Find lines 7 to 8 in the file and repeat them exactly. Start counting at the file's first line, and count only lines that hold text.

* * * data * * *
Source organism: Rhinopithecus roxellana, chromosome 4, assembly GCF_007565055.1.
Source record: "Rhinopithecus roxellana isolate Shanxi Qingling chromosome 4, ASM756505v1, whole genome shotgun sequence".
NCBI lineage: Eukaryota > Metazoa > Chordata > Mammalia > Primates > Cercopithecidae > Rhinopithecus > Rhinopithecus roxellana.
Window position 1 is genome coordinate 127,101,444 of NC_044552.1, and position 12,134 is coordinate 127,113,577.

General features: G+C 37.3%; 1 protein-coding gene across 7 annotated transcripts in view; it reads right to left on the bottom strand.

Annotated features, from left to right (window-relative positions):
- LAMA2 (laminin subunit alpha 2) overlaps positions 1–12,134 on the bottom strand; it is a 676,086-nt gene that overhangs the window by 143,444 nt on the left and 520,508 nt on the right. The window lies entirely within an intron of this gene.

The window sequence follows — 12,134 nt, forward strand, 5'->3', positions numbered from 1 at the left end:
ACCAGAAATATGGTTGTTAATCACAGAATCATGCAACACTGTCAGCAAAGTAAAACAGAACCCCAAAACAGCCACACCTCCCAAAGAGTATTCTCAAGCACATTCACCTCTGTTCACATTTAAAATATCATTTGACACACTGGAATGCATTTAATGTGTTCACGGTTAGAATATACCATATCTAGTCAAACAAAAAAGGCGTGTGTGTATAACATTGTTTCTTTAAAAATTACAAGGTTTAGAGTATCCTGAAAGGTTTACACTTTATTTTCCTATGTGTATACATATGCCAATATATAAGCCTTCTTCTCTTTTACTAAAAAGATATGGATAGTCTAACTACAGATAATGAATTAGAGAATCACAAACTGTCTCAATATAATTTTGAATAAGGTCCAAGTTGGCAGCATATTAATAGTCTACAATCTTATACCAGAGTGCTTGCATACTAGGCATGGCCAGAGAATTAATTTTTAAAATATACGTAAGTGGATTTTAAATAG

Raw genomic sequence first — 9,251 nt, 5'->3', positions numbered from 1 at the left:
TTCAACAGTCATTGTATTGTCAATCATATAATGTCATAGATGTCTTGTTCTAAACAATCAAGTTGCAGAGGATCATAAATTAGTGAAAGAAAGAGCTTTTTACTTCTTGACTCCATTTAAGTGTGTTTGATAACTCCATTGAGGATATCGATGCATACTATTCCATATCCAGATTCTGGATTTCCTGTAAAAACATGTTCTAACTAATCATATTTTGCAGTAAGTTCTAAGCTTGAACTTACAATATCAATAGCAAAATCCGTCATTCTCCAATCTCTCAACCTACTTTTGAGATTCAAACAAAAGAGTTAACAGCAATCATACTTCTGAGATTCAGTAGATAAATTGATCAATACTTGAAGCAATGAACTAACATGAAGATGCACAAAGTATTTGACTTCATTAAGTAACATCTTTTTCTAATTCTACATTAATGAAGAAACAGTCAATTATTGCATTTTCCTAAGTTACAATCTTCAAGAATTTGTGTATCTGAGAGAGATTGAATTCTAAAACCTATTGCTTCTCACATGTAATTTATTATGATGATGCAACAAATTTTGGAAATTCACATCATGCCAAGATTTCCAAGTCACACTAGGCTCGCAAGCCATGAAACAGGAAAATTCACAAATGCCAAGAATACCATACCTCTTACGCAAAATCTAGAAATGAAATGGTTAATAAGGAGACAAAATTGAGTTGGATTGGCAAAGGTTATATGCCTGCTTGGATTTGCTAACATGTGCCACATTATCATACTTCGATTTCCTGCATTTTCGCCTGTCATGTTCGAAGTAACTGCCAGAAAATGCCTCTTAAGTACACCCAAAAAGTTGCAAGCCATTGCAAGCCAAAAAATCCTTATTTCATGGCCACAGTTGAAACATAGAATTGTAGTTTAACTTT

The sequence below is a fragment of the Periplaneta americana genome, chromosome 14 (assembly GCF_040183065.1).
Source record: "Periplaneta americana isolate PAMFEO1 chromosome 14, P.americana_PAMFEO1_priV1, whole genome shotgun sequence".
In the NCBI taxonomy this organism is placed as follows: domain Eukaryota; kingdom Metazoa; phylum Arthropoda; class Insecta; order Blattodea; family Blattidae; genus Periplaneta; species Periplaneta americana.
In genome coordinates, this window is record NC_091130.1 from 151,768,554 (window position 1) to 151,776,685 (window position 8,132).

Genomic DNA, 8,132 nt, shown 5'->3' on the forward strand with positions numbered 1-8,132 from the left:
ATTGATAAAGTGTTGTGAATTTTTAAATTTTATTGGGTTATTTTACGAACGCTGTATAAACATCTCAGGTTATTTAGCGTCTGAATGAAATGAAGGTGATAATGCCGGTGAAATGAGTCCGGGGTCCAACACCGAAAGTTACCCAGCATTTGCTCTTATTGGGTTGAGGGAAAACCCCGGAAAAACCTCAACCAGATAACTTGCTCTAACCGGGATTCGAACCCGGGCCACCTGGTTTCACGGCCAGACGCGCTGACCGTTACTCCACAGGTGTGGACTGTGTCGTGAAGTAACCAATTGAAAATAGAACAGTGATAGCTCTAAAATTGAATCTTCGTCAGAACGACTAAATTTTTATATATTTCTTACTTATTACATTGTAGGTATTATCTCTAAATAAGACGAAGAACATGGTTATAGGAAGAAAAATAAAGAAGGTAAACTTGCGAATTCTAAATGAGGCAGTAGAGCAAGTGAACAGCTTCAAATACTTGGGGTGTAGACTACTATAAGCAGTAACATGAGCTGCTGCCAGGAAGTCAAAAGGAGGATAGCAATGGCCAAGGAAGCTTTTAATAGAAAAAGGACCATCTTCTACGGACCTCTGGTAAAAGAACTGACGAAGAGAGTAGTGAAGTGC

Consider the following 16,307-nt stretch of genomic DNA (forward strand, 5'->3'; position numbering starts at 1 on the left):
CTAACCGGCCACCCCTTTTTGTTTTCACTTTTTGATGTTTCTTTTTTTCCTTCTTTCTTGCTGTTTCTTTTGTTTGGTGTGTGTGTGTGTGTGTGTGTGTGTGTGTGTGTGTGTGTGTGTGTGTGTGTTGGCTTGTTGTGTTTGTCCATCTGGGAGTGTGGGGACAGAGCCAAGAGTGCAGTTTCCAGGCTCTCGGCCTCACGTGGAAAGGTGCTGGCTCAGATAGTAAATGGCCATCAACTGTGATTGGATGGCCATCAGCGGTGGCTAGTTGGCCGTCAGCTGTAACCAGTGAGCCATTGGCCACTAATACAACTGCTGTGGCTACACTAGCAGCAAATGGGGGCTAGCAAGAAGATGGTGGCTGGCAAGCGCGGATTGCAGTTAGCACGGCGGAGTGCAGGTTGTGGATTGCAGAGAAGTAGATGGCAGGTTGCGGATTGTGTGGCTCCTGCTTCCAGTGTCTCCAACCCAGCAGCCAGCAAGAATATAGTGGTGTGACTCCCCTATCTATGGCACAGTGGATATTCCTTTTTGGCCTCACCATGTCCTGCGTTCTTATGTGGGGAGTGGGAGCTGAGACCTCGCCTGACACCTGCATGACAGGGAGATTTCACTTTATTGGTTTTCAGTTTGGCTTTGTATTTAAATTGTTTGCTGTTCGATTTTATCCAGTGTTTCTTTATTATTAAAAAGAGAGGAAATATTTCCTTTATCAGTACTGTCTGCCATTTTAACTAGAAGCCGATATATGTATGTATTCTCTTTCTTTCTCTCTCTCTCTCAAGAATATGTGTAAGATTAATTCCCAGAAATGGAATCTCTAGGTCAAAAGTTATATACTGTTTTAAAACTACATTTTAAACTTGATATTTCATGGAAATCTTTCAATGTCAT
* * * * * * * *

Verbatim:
- LAMA2 (laminin subunit alpha 2) overlaps positions 1–12,134 on the bottom strand; it is a 676,086-nt gene that overhangs the window by 143,444 nt on the left and 520,508 nt on the right. The window lies entirely within an intron of this gene.

The window sequence follows — 12,134 nt, forward strand, 5'->3', positions numbered from 1 at the left end: